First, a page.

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Components Shortage Delays Deliveries

Old economy production lines can't keep pace with demand.

June 12, 2000

4 Min Read
Components Shortage Delays Deliveries

Everybody may seem hungry for bandwidth, but the parts needed to build the pipes continue to be in short supply. Optical equipment manufacturers continue to find themselves handcuffed by a shortage of optical components, which range from thin-film filters to lasers.

"The supply can't keep up with the demand," says Windsor P. Thomas, III, product-line manager for Dense Wave Division Mutiplexing (DWDM) components for Corning Inc. http://www.corning.com (NYSE:GLW). "All it takes is for one part to be missing," says Thomas. "It's like selling a car without the wheels; its worthless."

The shortage has resulted in delays in filling orders to systems vendors such as Alcatel SA http://www.alcatel.com (NYSE:ALA), Lucent Technologies http://www.lucent.com (NYSE:LU), Nortel Networks http://www.nortel.com (NYSE:NT), as well other DWDM vendors. The issue has even come up in quarterly earnings conference calls with Wall Street analysts who are concerned about the effects of the component shortage on company growth. In some cases, the shortage has meant delays in filling orders to carriers.

The problem has not only affected vendors' capability to manufacture and ship existing products, but it has also delayed the testing and qualification of new ones.

"We need to test the product before it goes to market," says Isabelle Paranteau, a systems engineer for Nortel's Optera Long Haul DWDM product line. "But we're delayed because we can't get the filters. Everything is held up at that point."

Alcatel officials claim they've ramped up production of their own optical components group to supply their production needs. But optical equipment start-ups generally don't have the cash or expertise to get into the component business; they must rely on third parties to provide the components, modules and subsystems. Start-ups also have another strike against them: because they can't buy the volumes that bigger players buy for their multiple product lines, they are often at the bottom of the list to get necessary parts.

"Someone who buys 10,000 parts a month is going to get more attention from a supplier than someone who buys 10 a month," says Steve Alexander, Chief Technology Officer (CTO) of Ciena Corp.http://www.ciena.com (Nasdaq: CIEN). "We're a large consumer, so we tend not to have too much trouble getting what we need."

The short supply and high demand for these parts has also sent prices sky high. In a recent conference call with investment analysts, Ciena officials noted the rising cost of components could cut into profits. Some cite these high costs as a barrier to the acceptance of WDM technology in metropolitan areas markets. Much like the fiber shortage, the shortage of components puts the control of pricing solely in the hand of suppliers (see Fiber Queues Put Cablers in Control).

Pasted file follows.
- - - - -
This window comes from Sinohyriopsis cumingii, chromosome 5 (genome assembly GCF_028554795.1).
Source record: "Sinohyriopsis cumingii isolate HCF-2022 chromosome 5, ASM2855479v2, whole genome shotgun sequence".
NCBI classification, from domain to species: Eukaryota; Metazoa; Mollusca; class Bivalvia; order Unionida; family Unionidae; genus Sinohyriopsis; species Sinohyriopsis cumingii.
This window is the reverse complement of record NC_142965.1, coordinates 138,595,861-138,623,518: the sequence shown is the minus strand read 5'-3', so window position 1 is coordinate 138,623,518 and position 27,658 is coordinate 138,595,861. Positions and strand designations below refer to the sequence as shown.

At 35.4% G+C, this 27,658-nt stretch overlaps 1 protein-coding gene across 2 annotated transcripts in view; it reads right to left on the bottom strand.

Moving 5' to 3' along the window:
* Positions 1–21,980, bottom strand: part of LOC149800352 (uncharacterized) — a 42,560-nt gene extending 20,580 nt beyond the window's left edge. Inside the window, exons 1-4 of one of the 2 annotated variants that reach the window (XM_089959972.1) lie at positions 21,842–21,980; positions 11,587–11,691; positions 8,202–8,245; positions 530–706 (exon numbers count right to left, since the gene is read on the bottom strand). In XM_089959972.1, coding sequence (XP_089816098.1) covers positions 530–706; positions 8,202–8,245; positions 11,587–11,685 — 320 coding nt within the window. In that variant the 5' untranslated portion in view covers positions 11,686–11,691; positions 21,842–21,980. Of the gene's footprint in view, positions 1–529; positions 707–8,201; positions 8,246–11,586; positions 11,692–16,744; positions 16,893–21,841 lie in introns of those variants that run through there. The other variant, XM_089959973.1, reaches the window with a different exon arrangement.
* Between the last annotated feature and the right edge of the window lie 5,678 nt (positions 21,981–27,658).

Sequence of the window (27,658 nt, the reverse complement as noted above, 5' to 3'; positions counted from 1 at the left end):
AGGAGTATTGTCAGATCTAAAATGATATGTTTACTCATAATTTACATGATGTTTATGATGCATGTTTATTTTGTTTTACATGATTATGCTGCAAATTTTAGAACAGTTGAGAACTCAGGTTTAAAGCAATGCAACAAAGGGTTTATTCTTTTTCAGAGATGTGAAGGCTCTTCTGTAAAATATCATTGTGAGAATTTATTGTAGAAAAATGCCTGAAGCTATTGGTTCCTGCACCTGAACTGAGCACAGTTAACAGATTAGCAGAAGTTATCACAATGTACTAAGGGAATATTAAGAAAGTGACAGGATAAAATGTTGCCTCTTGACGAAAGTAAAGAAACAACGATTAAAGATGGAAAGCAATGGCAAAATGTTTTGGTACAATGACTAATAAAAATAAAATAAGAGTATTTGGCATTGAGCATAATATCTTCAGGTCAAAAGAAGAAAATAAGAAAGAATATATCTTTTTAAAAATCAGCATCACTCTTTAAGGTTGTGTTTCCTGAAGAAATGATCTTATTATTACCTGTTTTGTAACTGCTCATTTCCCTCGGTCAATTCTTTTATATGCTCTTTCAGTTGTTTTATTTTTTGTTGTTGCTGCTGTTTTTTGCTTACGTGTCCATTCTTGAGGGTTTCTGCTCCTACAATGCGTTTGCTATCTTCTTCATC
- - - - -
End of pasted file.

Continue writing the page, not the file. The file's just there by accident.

In an attempt to keep up with the growing demand, vendors like JDS Uniphase Inc.http://www.jdsu.com (Nasdaq: JDSU), Lucent Technologies and Corning have all announced multimillion dollar plans to add hundreds of square footage to manufacturing facilities and hire thousands of new workers to help increase production.

But such measures can only go so far toward solving the problem. The root cause is likely in production lines reminiscent of the old economy. For some components, like WDM filters, the assembly and packaging is still done manually. For example, thin film filter technology, the most widely used technology for WDM systems today, requires a technician to manually glue separate pieces together, which can take as much as 45 minutes per device. After the device is assembled, it has to be tested. The entire process from start to finish can take anywhere from four to six hours for a single three-port package.

"If you go into any thin-film manufacturing plant," says Thomas, "all you'll see is rows and rows of people."

Large components manufacturers such as JDS Uniphase, which has added much of its new capacity through acquisitions, will not be able to survive on sheer man-power, say experts. In order to keep up with the explosive demand, the optical component industry needs to develop automated assembly processes, just as the semi-conductor industry evolved over 20 years ago.

Corning is one of the first to move in this direction. Through a partnership with Samsung Electronics Co.http://www.samsung.com, the company announced in January 2000 that it was completely automating its thin film filter facility in Marlborough, Mass. The new facility, which has already begun shipping its first batch of qualified components cuts down the assembly time from hours to minutes.

"It will improve the productivity by an order of magnitude at least," says Thomas.

Lucent has spent $30 million to automate facilities in the Allentown, Pa. area. Even with increased yields through automation, there will be plenty of business to go around.

Wall Street clearly recognizes this point and has kept component vendors stock flying high as the rest of the tech market sags. (see Portfolios on Fire).

by Marguerite Reardon, Senior Editor, Light Reading


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